Jack Green was a young Santa Rosa sign painter, activist and ACLU member. In the summer of 1935, during the San Francisco dock strike, Jack Green and fellow ACLU member Sol Nitzberg worked together in labor organizing efforts of the apple pickers and cannery workers of Sonoma County. On the day before the hop harvest was to begin, the labor organizers secretly distributed leaflets calling for a strike. That night a group of 300 vigilantes conducted a nighttime raid to roust the suspected union leaders. Green was in his studio when the band broke in and seized him.
Green was used as bait to find other organizers. The enraged crowd drug Green, Nitzberg and others to the courthouse steps. Someone produced an American flag. The men were ordered to kiss it. Green refused and was beaten until he complied, stripped of his clothing, covered with red paint and hot tar and feathers. He was dumped across the south county line.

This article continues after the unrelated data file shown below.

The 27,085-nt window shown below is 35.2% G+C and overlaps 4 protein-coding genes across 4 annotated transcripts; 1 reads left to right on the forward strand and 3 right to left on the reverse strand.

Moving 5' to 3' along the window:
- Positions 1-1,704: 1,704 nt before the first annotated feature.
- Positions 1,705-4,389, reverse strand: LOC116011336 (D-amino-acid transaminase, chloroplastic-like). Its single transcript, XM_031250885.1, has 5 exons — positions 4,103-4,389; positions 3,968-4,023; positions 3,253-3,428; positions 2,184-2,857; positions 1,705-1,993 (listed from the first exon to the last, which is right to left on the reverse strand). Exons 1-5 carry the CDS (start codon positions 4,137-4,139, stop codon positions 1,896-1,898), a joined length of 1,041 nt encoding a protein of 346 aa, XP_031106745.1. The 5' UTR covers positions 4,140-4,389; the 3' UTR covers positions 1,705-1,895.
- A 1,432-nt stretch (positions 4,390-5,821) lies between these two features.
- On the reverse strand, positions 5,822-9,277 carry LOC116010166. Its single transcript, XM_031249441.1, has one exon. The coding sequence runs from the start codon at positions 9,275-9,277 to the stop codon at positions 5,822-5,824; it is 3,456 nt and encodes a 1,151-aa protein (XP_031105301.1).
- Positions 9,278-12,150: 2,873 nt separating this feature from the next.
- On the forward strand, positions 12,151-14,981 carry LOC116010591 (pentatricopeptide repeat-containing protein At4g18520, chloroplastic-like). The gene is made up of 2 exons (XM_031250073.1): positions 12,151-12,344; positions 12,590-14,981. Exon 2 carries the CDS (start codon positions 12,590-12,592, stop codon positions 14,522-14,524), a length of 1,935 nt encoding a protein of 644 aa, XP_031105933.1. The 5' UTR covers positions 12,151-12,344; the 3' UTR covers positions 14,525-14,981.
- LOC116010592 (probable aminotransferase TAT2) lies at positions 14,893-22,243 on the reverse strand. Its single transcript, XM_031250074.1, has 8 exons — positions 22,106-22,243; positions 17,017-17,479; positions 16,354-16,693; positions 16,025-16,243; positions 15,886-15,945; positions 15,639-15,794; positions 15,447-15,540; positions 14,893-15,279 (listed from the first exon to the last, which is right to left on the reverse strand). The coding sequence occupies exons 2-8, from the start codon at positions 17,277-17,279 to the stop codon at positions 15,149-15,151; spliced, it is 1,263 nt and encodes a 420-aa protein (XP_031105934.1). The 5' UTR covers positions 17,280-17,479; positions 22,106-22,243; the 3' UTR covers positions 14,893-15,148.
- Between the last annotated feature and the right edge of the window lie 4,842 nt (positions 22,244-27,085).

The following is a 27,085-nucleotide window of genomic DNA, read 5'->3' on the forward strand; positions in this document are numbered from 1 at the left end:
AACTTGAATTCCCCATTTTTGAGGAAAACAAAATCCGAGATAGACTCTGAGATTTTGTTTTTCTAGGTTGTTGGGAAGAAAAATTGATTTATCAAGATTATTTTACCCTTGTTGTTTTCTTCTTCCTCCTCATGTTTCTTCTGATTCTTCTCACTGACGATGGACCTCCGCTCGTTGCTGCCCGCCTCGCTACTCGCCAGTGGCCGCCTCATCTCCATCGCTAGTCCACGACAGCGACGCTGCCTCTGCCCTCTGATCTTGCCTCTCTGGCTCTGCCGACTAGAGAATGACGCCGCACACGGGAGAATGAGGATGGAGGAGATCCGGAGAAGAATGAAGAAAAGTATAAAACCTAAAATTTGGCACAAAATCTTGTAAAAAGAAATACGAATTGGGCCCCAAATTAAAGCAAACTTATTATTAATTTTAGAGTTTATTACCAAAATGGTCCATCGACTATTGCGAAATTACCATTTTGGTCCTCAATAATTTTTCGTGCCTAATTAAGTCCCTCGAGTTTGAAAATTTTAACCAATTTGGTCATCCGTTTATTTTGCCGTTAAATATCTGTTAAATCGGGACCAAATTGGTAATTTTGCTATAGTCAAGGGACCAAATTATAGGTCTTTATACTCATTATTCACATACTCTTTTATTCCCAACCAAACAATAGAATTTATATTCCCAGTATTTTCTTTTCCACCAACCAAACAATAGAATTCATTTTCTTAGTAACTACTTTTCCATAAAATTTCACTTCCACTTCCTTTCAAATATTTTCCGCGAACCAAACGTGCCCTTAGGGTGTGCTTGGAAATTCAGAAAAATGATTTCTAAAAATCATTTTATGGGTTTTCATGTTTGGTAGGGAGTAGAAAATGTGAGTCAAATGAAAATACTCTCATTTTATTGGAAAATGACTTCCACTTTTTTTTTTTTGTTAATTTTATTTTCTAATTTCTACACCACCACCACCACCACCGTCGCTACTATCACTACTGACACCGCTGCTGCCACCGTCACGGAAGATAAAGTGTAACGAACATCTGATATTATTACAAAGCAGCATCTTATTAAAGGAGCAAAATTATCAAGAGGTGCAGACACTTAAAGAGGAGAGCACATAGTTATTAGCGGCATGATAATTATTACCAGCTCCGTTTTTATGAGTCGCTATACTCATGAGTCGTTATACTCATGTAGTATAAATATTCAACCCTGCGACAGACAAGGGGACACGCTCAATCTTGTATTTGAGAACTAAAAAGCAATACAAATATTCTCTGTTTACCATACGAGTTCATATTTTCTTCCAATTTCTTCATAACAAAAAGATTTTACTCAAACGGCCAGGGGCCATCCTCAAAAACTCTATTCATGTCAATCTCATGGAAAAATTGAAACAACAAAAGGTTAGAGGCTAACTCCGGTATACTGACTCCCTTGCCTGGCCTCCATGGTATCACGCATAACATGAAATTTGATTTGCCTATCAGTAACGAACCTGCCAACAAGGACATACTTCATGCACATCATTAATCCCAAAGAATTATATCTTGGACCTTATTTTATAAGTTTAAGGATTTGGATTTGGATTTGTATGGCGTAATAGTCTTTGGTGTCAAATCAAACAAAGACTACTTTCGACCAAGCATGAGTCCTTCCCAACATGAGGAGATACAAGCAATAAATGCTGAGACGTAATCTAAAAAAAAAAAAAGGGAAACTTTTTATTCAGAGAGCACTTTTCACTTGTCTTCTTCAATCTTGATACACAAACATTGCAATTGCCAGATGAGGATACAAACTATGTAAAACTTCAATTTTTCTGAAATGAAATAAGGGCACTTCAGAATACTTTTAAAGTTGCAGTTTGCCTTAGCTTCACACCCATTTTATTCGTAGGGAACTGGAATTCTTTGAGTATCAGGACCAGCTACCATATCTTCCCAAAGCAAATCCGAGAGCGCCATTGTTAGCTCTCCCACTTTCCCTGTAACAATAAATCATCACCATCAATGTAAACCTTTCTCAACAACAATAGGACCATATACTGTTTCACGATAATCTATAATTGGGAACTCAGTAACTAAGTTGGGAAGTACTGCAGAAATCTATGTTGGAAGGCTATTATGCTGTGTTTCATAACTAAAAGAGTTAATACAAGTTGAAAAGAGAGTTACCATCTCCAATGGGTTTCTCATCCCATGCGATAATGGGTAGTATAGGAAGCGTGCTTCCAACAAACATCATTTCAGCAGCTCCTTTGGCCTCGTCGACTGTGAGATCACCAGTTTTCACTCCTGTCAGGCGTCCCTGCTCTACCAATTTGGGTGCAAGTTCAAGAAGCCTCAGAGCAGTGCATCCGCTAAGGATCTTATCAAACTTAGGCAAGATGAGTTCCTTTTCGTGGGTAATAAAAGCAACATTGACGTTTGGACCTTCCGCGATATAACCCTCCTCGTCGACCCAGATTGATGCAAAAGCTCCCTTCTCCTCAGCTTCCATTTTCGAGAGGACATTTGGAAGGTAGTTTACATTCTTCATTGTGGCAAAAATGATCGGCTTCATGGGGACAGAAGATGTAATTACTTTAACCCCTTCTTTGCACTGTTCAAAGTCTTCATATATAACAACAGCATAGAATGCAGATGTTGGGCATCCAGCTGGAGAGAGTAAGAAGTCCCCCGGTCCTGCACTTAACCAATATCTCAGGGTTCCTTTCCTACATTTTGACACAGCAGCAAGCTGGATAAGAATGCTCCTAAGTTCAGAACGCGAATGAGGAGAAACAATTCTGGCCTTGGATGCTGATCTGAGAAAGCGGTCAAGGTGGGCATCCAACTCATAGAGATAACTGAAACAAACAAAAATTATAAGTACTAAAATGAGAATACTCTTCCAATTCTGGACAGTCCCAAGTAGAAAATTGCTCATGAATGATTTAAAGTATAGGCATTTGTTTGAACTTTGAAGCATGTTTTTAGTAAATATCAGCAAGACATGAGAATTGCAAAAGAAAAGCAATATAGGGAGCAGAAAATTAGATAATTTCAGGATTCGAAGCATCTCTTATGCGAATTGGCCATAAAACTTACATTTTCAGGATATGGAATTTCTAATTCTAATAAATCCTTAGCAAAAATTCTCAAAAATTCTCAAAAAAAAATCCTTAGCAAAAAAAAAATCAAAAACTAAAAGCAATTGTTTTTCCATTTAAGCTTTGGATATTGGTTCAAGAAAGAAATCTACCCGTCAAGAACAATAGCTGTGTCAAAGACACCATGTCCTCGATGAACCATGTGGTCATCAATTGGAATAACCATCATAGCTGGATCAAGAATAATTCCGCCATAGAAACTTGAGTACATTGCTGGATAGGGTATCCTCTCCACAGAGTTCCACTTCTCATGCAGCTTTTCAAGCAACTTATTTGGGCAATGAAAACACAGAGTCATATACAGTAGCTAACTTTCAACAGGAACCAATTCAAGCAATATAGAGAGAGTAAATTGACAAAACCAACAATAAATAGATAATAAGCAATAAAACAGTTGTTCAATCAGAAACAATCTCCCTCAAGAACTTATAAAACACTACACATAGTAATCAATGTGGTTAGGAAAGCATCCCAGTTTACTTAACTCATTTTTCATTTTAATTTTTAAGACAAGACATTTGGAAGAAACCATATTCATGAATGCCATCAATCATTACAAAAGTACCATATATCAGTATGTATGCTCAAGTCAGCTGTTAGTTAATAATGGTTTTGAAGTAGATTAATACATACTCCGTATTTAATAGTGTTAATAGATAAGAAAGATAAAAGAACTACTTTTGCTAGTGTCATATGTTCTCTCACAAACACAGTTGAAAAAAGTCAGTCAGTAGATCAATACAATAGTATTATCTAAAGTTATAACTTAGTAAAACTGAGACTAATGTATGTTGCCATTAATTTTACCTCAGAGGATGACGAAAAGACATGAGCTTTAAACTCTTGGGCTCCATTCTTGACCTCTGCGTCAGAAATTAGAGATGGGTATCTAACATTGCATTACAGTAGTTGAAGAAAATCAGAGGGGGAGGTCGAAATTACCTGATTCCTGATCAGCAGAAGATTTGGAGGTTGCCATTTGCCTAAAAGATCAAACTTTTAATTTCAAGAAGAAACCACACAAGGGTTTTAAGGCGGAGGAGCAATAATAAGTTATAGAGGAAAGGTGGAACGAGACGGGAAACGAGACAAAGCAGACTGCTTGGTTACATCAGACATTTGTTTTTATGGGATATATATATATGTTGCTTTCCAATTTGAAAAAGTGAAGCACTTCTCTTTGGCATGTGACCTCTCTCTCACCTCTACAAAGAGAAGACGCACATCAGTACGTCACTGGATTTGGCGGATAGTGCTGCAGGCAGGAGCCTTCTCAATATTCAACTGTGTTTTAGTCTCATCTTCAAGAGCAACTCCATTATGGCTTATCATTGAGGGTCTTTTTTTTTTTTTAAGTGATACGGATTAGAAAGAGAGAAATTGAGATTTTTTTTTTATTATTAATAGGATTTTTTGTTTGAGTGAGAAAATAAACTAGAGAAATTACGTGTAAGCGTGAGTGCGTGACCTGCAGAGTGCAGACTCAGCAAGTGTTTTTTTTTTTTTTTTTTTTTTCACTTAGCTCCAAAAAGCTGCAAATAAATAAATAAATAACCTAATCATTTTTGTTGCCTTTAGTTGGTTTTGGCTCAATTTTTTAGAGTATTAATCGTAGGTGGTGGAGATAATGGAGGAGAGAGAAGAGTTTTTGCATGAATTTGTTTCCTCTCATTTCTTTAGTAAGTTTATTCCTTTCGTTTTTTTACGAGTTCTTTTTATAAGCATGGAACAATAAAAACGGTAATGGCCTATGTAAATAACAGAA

The next morning Green showed up bruised and bandaged at the District Attorney’s office. The DA refused to press charges, but the Attorney General did. With the aid of the ACLU, Green had his day in court. The trial attracted statewide press and the attention of human rights and labor organizations. The defendants were acquitted. Green did not win.
The trial and struggle for justice marked the beginning of the ACLU’s fight for civil liberties in Sonoma County.
Source: Gaye LeBaron’s Notebook/ACLU of Northern California